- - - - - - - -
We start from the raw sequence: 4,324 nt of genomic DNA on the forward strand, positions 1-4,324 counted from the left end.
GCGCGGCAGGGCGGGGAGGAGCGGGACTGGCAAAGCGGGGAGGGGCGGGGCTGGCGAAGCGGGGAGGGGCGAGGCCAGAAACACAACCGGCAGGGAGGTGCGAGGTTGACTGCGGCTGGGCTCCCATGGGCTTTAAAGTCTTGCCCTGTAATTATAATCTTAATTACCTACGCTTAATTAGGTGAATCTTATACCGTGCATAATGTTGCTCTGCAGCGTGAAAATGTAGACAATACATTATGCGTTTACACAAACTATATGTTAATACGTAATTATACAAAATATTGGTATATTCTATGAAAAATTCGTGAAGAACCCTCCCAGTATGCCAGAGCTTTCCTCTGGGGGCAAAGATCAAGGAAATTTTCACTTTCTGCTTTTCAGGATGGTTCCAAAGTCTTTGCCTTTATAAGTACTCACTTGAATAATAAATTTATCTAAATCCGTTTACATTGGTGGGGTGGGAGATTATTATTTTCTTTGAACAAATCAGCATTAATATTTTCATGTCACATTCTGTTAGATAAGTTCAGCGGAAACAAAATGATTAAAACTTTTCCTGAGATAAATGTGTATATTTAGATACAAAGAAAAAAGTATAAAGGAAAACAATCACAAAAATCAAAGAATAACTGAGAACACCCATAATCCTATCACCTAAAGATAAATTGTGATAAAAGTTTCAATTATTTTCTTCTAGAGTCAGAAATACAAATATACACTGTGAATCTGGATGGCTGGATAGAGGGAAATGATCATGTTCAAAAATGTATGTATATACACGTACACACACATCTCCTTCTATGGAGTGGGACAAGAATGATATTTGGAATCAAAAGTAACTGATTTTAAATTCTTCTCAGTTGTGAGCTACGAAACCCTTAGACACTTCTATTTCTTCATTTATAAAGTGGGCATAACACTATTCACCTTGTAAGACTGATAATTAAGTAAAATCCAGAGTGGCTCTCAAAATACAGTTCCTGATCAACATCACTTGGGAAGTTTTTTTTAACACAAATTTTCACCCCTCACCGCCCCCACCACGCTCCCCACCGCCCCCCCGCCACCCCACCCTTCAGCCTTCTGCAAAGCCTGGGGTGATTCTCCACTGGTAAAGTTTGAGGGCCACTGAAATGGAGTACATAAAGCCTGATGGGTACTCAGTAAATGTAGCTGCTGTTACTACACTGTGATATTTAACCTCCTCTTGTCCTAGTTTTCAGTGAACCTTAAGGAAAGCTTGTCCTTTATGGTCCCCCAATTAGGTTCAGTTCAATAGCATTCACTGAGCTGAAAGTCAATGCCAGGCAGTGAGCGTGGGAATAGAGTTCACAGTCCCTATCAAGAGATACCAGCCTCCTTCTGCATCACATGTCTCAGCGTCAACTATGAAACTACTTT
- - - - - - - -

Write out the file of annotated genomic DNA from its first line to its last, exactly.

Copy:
We start from the raw sequence: 4,324 nt of genomic DNA on the forward strand, positions 1-4,324 counted from the left end.
GCGCGGCAGGGCGGGGAGGAGCGGGACTGGCAAAGCGGGGAGGGGCGGGGCTGGCGAAGCGGGGAGGGGCGAGGCCAGAAACACAACCGGCAGGGAGGTGCGAGGTTGACTGCGGCTGGGCTCCCATGGGCTTTAAAGTCTTGCCCTGTAATTATAATCTTAATTACCTACGCTTAATTAGGTGAATCTTATACCGTGCATAATGTTGCTCTGCAGCGTGAAAATGTAGACAATACATTATGCGTTTACACAAACTATATGTTAATACGTAATTATACAAAATATTGGTATATTCTATGAAAAATTCGTGAAGAACCCTCCCAGTATGCCAGAGCTTTCCTCTGGGGGCAAAGATCAAGGAAATTTTCACTTTCTGCTTTTCAGGATGGTTCCAAAGTCTTTGCCTTTATAAGTACTCACTTGAATAATAAATTTATCTAAATCCGTTTACATTGGTGGGGTGGGAGATTATTATTTTCTTTGAACAAATCAGCATTAATATTTTCATGTCACATTCTGTTAGATAAGTTCAGCGGAAACAAAATGATTAAAACTTTTCCTGAGATAAATGTGTATATTTAGATACAAAGAAAAAAGTATAAAGGAAAACAATCACAAAAATCAAAGAATAACTGAGAACACCCATAATCCTATCACCTAAAGATAAATTGTGATAAAAGTTTCAATTATTTTCTTCTAGAGTCAGAAATACAAATATACACTGTGAATCTGGATGGCTGGATAGAGGGAAATGATCATGTTCAAAAATGTATGTATATACACGTACACACACATCTCCTTCTATGGAGTGGGACAAGAATGATATTTGGAATCAAAAGTAACTGATTTTAAATTCTTCTCAGTTGTGAGCTACGAAACCCTTAGACACTTCTATTTCTTCATTTATAAAGTGGGCATAACACTATTCACCTTGTAAGACTGATAATTAAGTAAAATCCAGAGTGGCTCTCAAAATACAGTTCCTGATCAACATCACTTGGGAAGTTTTTTTTAACACAAATTTTCACCCCTCACCGCCCCCACCACGCTCCCCACCGCCCCCCCGCCACCCCACCCTTCAGCCTTCTGCAAAGCCTGGGGTGATTCTCCACTGGTAAAGTTTGAGGGCCACTGAAATGGAGTACATAAAGCCTGATGGGTACTCAGTAAATGTAGCTGCTGTTACTACACTGTGATATTTAACCTCCTCTTGTCCTAGTTTTCAGTGAACCTTAAGGAAAGCTTGTCCTTTATGGTCCCCCAATTAGGTTCAGTTCAATAGCATTCACTGAGCTGAAAGTCAATGCCAGGCAGTGAGCGTGGGAATAGAGTTCACAGTCCCTATCAAGAGATACCAGCCTCCTTCTGCATCACATGTCTCAGCGTCAACTATGAAACTACTTT